The 12 foot 4×4 was sawn to match the length of the axle pipe. Each was drilled with 9/16” holes on a set pattern (2.5” in from the ends and 11.5” on center – thirteen holes in all).

Building a Buck Rake
Jens cleans up a tooth.

The teeth were made 7’ 7” long with bottom beveled up and drawn to a point. On the Emerson No.1 (JD) model we were rebuilding, there were five headboard iron assemblies, two of which incorporated receipt of the lifting rods adjacent to the wheels. We drilled two teeth to the proper spacing (allowing that the back 4×4 was at least 1.5” away from wheel) and temporarily bolted them in place to hold the framework for the basket. Then we set to work putting in every tooth careful to be watching how the ends lined up (you want all the points in a straight line and laying on the floor level – none should be up.) Not worried about tightening bolts completely we then put on the two head boards in preparation to receive the lifting rods.

Careful to have the lifting mechanism ALL the way forward, measurements were taken (each side!) for the length of the two by four lifting rods. These bolted in place will allow that the lifting mechanism pull the head board back and tilt the teeth up. In this position the hay load is carried on the axle rather than the bottoms of the teeth

All of this in place, the alignment of the teeth is checked and adjusted then everything is tightened.

Building a Buck Rake
Left to right; Kenny, Lynn, Aiden, and Leon getting ready to hook team for first time to buck rake.

Once in the field:

The two candidate horses are led, each to a side of the buck rake, and tied loosely from halter to the lifting rod nearest them. Extenders are fastened to the breast straps (I use hame straps with rings.) Then a regular set of team lines is separated and flipped over so that the cross check goes to the outside of the horse and the mainline runs to the inside of that same horse. Each horse is driven singly with one line. Pull back to stop or back. The design of the buck rake means that if one horse is held back and the other allowed to walk forward the implement will turn in place.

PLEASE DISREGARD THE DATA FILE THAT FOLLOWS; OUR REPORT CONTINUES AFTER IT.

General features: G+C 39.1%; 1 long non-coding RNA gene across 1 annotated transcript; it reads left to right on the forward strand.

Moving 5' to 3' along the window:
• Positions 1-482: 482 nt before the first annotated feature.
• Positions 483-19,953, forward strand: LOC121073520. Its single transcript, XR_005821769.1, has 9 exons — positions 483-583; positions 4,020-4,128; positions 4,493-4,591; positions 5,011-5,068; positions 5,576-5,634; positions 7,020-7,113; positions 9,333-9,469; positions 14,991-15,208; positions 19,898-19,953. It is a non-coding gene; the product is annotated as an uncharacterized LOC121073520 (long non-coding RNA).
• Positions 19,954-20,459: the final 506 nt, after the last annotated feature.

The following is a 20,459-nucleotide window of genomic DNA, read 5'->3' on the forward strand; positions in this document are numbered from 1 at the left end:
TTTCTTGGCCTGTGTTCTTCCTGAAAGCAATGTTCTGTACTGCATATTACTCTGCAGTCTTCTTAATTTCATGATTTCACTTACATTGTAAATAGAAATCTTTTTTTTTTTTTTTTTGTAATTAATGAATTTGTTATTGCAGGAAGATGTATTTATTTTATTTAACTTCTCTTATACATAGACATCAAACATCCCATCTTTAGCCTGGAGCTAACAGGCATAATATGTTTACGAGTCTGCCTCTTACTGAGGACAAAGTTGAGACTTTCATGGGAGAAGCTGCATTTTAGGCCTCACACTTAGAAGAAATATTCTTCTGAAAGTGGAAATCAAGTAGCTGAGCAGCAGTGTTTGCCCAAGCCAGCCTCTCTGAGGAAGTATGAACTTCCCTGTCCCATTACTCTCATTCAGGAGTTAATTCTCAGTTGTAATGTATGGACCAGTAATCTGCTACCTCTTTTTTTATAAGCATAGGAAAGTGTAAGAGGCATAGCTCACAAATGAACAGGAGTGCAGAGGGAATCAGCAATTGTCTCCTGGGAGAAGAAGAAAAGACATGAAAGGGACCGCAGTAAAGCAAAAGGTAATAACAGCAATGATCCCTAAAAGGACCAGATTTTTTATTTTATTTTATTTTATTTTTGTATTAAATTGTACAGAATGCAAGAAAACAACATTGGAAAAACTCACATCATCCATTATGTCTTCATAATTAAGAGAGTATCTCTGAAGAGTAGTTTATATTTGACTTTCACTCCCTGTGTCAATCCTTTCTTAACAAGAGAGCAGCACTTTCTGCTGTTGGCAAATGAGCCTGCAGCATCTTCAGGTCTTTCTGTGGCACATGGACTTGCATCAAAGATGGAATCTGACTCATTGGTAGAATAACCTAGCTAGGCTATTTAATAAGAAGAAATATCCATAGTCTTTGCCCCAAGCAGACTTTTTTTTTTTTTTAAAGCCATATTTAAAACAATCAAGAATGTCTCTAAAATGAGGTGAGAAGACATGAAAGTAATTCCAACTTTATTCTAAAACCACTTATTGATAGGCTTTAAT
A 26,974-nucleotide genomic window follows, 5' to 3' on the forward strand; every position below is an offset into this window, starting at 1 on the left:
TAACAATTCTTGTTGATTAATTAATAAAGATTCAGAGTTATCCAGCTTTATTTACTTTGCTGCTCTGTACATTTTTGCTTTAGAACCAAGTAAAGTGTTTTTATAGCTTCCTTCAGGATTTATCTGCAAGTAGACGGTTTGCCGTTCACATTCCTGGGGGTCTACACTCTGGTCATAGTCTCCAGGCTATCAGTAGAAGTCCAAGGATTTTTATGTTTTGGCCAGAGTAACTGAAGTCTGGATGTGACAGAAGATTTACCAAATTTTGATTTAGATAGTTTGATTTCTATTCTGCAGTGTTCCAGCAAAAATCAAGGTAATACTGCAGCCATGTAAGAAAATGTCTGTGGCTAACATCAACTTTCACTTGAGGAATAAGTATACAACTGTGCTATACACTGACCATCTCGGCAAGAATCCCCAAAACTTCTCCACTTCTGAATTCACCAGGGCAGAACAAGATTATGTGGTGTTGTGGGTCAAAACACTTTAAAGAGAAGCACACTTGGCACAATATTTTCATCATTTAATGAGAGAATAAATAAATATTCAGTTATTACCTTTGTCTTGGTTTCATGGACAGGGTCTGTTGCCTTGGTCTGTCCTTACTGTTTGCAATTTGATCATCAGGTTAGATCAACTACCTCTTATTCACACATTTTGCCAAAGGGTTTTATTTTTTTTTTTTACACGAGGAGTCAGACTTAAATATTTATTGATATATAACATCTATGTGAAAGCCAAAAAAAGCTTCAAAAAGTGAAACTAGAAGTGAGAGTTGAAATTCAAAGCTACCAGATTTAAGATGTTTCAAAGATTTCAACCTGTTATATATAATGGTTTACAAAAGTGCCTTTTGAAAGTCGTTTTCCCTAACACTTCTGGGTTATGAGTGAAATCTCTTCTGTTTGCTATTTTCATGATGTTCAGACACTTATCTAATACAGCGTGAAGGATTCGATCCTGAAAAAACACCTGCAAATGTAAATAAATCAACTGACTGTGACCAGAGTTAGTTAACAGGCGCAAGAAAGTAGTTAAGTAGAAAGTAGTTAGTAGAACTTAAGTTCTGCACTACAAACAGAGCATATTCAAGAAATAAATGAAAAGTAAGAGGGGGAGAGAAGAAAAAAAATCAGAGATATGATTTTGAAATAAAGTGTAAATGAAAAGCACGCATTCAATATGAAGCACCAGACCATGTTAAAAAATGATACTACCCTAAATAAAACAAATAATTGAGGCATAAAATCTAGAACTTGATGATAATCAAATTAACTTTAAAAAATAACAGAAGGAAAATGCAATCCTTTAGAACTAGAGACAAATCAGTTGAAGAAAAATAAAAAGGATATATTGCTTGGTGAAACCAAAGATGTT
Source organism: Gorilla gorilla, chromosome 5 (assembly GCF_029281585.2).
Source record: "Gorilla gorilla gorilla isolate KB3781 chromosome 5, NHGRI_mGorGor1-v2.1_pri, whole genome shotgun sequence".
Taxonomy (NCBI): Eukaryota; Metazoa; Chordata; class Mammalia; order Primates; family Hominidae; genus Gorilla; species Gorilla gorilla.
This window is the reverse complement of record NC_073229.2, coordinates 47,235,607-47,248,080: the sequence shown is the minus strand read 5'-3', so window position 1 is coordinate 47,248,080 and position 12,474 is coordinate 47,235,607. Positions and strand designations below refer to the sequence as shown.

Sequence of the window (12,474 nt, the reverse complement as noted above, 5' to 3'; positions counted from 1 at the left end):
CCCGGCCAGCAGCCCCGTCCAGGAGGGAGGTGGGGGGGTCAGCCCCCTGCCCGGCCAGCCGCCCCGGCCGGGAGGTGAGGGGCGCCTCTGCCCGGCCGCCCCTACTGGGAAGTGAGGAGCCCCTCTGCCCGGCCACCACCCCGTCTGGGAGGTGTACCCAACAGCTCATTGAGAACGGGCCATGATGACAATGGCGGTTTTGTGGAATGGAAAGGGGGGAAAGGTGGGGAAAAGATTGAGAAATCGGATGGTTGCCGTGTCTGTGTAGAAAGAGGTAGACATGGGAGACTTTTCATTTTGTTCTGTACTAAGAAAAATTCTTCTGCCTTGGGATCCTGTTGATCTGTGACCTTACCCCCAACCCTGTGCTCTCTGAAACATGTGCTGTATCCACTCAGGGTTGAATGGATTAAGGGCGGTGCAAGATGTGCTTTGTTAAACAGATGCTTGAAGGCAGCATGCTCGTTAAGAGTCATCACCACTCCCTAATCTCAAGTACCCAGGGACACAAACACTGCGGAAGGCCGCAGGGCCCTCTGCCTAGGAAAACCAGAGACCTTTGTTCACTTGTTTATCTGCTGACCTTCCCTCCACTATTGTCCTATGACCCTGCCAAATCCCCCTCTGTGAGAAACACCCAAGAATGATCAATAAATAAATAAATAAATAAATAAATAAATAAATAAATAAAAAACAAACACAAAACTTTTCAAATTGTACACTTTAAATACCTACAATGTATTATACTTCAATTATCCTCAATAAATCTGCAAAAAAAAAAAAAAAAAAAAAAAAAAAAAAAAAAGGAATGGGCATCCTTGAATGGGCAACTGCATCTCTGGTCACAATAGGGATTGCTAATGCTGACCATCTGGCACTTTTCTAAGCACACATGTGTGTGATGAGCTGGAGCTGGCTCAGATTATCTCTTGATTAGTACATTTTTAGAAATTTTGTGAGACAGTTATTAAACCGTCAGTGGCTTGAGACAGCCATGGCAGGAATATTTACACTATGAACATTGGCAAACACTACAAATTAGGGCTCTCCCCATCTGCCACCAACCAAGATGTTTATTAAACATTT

Building a Buck Rake

The backing rod is fastened to the breast strap pole strap assembly and the trace chains are hooked in to the single trees.

Building a Buck Rake

If this is the first time for the horses, may I suggest you have two good horsemen one each to handle a second lead rope at the head of each horse UNTIL they learn to back the assembly, move forward quietly, and stay out of the mechanism. This usually takes but a few minutes. The extra help is necessary because most of this implements actions seem counter-intuitive to both horses and teamster. It is amazing how quickly a good team will get accustomed to this unusual tool.

Building a Buck Rake

Building a Buck Rake

Getting Comfortable on the Buck Rake

by Paul Hunter of Seattle, WA

When Lynn Miller said that the buck rake could get to be a treat for good horses, once they got used to it, I thought quietly that I’d have to see that for myself. I could agree that horses might enjoy the fact that they are moving a portable heap of fodder around, right under their noses. But there could be trouble ahead for even good horses hitched twelve feet apart, on either side of a vehicle nearly as wide as it is long, with swivel wheels in back that let it practically turn around in its own length. That maneuverability makes it seem to waddle its tail end like a duck, to wander mindlessly like a boat that’s lost its rudder, until the team and teamster get the hang of steering this contraption, shoving together and picking up piles of hay with it: moving great tasty heaps of hay around.

The first day’s training included having a good horseman on a short lead walking alongside each horse, while the teamster who worked them every day, Kenny Russell, sat in the seat between and behind them with reins in hand. They started by going forward a few steps, stopping, then backing a few steps. There was a moment of chaos when the left-hand horse first balked, stepped sideways over the buck rake, and had to be sorted out. And there were a few other sticky moments, as the horses began to anticipate the command to back up and dump the full buck rake. But a few hours of intermittent confusion and success in the field and their heads and ears were back up, alert and confident. And by the second day they actually seemed eager to be hitched up – to get twirling and swooping around on this weird new feed wagon.